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ACS Appl Mater Interfaces. 2013 Aug 28;5(16):7881-5. doi: 10.1021/am401978t. Epub 2013 Jul 12.

Investigation of modified graphene for energy storage applications.

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Department of Mechanical Engineering, The University of Texas, El Paso, Texas 79968, USA.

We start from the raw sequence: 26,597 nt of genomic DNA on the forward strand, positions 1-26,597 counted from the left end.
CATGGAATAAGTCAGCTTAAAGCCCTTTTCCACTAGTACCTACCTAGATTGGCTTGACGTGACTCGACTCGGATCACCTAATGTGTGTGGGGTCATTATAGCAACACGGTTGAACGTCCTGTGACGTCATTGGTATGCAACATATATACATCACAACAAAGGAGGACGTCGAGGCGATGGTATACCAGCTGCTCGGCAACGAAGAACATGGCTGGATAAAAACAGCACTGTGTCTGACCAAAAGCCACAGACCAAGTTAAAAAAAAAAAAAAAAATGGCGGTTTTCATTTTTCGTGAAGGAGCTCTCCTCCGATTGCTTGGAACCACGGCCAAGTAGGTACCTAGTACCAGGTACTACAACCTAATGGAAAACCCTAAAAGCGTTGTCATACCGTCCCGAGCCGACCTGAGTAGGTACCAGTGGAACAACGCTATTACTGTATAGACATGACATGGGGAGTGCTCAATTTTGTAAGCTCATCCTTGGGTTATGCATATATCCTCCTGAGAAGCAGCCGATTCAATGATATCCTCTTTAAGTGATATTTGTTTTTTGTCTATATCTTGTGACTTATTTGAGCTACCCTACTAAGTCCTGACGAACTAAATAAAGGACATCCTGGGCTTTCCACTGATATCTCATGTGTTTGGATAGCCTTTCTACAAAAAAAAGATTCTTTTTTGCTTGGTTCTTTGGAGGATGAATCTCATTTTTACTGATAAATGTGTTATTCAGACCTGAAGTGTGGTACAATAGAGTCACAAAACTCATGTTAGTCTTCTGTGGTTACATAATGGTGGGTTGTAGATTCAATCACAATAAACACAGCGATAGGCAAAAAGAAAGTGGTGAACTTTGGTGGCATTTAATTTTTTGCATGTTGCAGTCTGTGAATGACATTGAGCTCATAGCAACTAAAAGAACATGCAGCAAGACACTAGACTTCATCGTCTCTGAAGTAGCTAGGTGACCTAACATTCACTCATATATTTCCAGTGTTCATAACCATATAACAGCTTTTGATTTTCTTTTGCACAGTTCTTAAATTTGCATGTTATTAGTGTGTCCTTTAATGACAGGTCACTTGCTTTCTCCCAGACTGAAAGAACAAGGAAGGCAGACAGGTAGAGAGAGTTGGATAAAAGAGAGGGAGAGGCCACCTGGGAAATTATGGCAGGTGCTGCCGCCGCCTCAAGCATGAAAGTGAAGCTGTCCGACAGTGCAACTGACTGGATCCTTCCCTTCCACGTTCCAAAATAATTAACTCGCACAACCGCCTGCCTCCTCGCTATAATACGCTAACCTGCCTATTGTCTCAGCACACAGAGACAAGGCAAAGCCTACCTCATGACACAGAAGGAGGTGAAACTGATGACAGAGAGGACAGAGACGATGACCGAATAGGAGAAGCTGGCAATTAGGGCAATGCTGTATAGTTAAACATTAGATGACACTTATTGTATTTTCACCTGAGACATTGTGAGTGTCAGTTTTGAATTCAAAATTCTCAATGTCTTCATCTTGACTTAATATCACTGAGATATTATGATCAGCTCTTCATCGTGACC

Lithium-ion batteries (LIB) have been receiving extensive attention because of the high specific energy density for wide applications such as electronic vehicles, commercial mobile electronics, and military applications. In LIB, graphite is the most commonly used anode material; however, lithium-ion intercalation in graphite is limited, hindering the battery charge rate and capacity. To overcome this obstacle, nanostructured anode assembly has been extensively studied to increase the lithium-ion diffusion rate. Among these approaches, high specific surface area metal oxide nanowires connecting nanostructured carbon materials accumulation have shown propitious results for enhanced lithium intercalation. Recently, nanowire/graphene hybrids were developed for the enhancement of LIB performance; however, almost all previous efforts employed nanowires on graphene in a random fashion, which limited lithium-ion diffusion rate. Therefore, we demonstrate a new approach by hydrothermally growing uniform nanowires on graphene aerogel to further improve the performance. This nanowire/graphene aerogel hybrid not only uses the high surface area of the graphene aerogel but also increases the specific surface area for electrode-electrolyte interaction. Therefore, this new nanowire/graphene aerogel hybrid anode material could enhance the specific capacity and charge-discharge rate. Scanning electron microscopy (SEM) and X-ray diffraction (XRD) are used for materials characterization. Battery analyzer and potentio-galvanostat are used for measuring the electrical performance of the battery. The testing results show that nanowire graphene hybrid anode gives significantly improved performance compared to graphene anode.

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